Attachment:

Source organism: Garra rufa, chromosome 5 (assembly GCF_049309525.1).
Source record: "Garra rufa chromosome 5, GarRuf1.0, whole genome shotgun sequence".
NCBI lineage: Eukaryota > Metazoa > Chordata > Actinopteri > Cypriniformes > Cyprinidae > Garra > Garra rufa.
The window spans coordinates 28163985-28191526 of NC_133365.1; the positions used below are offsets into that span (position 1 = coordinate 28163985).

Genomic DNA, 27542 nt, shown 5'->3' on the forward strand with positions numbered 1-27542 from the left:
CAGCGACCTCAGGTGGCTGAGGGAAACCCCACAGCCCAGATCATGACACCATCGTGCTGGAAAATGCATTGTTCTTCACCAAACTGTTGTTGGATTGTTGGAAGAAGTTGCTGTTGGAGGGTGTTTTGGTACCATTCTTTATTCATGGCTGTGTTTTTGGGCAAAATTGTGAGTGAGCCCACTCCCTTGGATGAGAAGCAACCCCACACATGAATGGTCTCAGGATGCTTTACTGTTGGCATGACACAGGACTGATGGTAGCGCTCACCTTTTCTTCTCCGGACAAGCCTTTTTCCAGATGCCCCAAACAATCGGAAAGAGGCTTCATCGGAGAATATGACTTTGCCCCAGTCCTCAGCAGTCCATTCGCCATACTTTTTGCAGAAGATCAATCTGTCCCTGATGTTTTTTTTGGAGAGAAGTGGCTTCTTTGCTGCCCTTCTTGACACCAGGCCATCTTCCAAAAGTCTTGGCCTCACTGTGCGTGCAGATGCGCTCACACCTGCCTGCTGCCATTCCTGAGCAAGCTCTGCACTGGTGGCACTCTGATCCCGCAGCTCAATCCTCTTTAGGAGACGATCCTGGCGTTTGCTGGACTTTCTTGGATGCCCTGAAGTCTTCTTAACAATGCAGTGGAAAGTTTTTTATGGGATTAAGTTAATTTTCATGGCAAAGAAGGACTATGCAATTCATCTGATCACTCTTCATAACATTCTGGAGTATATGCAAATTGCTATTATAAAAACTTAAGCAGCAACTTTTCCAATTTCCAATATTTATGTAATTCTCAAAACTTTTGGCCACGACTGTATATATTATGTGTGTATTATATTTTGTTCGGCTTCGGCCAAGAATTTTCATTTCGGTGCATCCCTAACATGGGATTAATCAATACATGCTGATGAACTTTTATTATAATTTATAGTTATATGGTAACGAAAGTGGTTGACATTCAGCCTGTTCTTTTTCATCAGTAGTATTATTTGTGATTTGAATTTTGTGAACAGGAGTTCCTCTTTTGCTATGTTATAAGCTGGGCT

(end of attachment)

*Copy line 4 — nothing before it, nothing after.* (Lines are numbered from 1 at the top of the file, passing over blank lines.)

The window spans coordinates 28163985-28191526 of NC_133365.1; the positions used below are offsets into that span (position 1 = coordinate 28163985).